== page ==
Review by Andy787

"Skeet skeet skeet :D"

Along with two other major titles released in 1998, Metal Gear Solid, and Tenchu: Stealth Assassins for the original PlayStation, Thief: The Dark Project can be considered one of the seminal titles responsible for creating a completely new style of gameplay; the stealth genre. Though The Dark Project was created by the sadly now-defunct Looking Glass Studios, the rights to it's namesake was later purchased by Eidos Interactive, who houses developer Ion Storm, a company comprised of many ex-Looking Glass team members, and now the developer of Thief: Deadly Shadows. Through a troubled chain of events, one way or another, the revered franchise has seemingly gotten back into the hands of many who were responsible for it's creation, and for better or worse, we are now playing the sequel that most thought we would never see.

The Thief games have traditionally been first person driven, stealth-based affairs in which you take on several missions in a stark, brooding, and gloomy medieval-style city (known only as "The City"), breaking into large castles and mansions with the goal of making off with an important piece of treasure, slaying or thieving from a particular aristocrat, and of course bagging as much loot as possible, and in many respects, Deadly Shadows stays very true to it's roots. Again you take up the role of Garret, the greatest thief to ever live, and a self-centered cynic of the highest order. Though you would think those traits unbecoming of a protagonist of which you are supposed to grow to appreciate, they actually strike a very compelling dichotomy for a hero (or anti-hero, of sorts), and make him much more interesting and entertaining than you would expect. Throughout the game you will come to know his personality quite well, as his thoughts and speech are the primary means of narrative in the game.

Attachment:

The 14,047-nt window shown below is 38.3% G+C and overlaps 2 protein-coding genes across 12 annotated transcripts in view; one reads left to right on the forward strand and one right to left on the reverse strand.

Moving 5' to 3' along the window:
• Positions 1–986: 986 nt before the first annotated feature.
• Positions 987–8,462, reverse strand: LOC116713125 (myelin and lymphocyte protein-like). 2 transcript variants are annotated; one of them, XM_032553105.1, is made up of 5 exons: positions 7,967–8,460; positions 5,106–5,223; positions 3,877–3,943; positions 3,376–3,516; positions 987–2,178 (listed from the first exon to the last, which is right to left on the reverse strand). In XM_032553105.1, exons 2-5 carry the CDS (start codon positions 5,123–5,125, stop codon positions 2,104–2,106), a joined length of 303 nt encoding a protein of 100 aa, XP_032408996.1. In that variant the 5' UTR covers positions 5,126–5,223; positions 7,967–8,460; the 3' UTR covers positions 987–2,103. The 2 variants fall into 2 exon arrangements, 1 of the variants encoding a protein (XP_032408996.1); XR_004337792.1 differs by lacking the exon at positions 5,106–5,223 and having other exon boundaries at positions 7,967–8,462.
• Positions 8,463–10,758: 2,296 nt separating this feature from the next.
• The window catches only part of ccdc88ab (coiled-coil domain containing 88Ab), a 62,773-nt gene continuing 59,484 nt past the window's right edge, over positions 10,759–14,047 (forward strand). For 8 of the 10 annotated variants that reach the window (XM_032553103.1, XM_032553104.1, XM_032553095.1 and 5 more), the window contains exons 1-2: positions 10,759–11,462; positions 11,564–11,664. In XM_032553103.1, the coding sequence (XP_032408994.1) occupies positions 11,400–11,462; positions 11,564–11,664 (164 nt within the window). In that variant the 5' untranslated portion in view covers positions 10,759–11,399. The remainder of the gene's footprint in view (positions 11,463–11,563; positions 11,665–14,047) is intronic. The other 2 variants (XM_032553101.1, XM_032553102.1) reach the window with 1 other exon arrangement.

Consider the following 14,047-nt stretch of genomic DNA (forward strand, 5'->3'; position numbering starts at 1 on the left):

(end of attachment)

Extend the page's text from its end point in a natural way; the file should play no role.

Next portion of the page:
Probably the most immediate change you will notice about Deadly Shadows is somewhat cosmetic --though not as much as you would think-- in that of the game's now-default third person perspective. Thief vets need not worry, as the traditional first person perspective is still here as well, but you may be a little apprehensive about going back after giving the new view some playtime. The way the game's perspective and direction has been changed can most be seen as influenced from 2002's Splinter Cell, right down to Garret's almost frame-for-frame recreation of Splinter Cell protagonist Sam Fisher's sneaking animations.

Though thankfully, the open-ended nature of Thief's gameplay has not taken similar nods from that title, as it's non-linearity is where much of Thief's appeal has always resided, and in Deadly Shadows it is, for the most part, no different. The basic setup remains the same; you are given a gigantic fortress-like playground, several tools with which to operate, and a goal to fulfill (from simple tasks such as obtaining a valuable piece of treasure, to more complicated objectives and items of interest as the story progresses). How you tackle the equation is up to you, and as you would expect, Ion Storm has gone to great lengths to facilitate that ideal, from making sure there are almost always at least two or more ways of infiltrating your quarry, to likewise making sure that there are always many ways of handling the problems you encounter once inside.

And I said, there are also several tools available at your disposal, the most unusual of which would probably have to be your very own eye. Garret's, that is. It is in his one artificial eye, that one of his most useful tools resides; a black and white, zoom-able first person view of your surroundings, which comes in handy on many occasions, whether spying a prospective foe, or just making sure of your position and that around you. Probably the most important thing available to you, however, is the light gem and compass, which are always on-screen at all times, the former of which being absolutely vital, as it tells you exactly how well-lit you are, and thus how easily you would be seen by enemies, via the gem's ever-fluctuating brightness. Other items available to you include your trusty bow, and varying assortment of arrows (water, which puts out torches and cleans up blood pools, fire, which are rather obvious, and noisemaker, which draw enemy attention --conspicuously absent, however, are series favorite rope arrows, which have been replaced by a clunkier, less-interesting solution that is rarely even taken advantage of), as well as various incapacitating items, from oil flasks, to flashbombs and gasbombs, which work much in the way grenades of the same namesake would.